Located by the beaches of the Prado in Marseilles, France this former smallholding flanked by a stable was renovated in three steps by French architect Maurice Padovani. At the very end of the nineties, the young family setting up on the first floor gladly agreed to the two children sharing the same room for a time. The volume is then entirely freed from all its partitions and false-ceilings thus revealing a rich and space-structuring framework. Behind the complexity of the assembling of beams and joists, the parents’ bedroom slips in; open to the living room and accessible by a metal stairway.
The main wall’s top is entirely open and the old staircase, formerly external, is integrated to the house’s volume thanks to the installation of galvanized steel bays which oblique uprights give rhythm to the surface.A few years later, the couple acquires the house’s semi basement as well as an adjoining outbuilding. This time again, the main walls are wide open in order to ease the passage of light and new steel bays, as an echo to the first installation, substitute themselves to masonry. The “cooking”, “meal” and “living room” functions can there from move down to the entire ground floor. There again, to guarantee the freest flow between the spaces, every partition is removed.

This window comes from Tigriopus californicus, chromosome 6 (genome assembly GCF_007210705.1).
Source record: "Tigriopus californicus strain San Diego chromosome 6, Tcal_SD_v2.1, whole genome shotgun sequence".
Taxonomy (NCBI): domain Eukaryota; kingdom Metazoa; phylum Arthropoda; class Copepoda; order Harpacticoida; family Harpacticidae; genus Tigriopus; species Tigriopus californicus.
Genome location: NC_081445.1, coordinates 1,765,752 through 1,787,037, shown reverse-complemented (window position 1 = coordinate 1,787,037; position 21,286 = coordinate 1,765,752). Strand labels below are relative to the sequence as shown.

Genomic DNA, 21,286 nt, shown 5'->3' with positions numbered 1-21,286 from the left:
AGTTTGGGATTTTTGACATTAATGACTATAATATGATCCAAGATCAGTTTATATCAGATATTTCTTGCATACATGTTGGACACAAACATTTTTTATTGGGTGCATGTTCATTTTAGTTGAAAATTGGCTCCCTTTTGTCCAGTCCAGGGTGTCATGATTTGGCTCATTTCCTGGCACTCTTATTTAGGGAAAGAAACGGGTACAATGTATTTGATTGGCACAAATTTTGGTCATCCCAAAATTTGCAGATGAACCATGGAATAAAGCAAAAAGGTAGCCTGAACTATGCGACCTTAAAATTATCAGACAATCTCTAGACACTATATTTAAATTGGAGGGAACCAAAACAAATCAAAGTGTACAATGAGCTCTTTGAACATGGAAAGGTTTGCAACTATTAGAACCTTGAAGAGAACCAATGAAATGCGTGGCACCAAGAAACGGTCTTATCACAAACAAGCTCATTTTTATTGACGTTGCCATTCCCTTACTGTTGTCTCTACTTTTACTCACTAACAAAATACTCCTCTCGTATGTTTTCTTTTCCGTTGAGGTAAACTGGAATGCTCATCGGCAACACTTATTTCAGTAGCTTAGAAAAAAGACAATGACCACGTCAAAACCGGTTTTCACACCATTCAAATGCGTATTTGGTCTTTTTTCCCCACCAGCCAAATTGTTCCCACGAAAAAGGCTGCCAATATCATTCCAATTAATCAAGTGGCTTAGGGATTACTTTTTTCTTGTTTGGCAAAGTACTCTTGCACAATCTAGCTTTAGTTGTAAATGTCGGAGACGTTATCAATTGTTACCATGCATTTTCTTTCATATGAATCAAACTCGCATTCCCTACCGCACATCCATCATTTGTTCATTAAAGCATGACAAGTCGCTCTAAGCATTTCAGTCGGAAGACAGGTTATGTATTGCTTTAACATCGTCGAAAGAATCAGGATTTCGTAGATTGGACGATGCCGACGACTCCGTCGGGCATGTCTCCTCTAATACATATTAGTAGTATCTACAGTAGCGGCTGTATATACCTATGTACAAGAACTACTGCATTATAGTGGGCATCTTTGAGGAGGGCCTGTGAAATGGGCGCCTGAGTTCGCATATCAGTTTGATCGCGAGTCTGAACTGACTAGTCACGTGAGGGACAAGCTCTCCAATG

The little garden’s terrace, layed out during the same building campaign is covered with large ipé blades and the same wood, on the same level, is used for the entire semi basement in order to insure a continuance in reading and feelings. The big wall standing between the house and the now linked outbuilding is covered with a gouged mdf wainscot because of a recurring moisture that is impossible to resorb. The installation of this panel slightly apart from the wall creates an air flow that suppresses the effects of humidity. The panel surface’s undulating relief makes it vibrate under the light.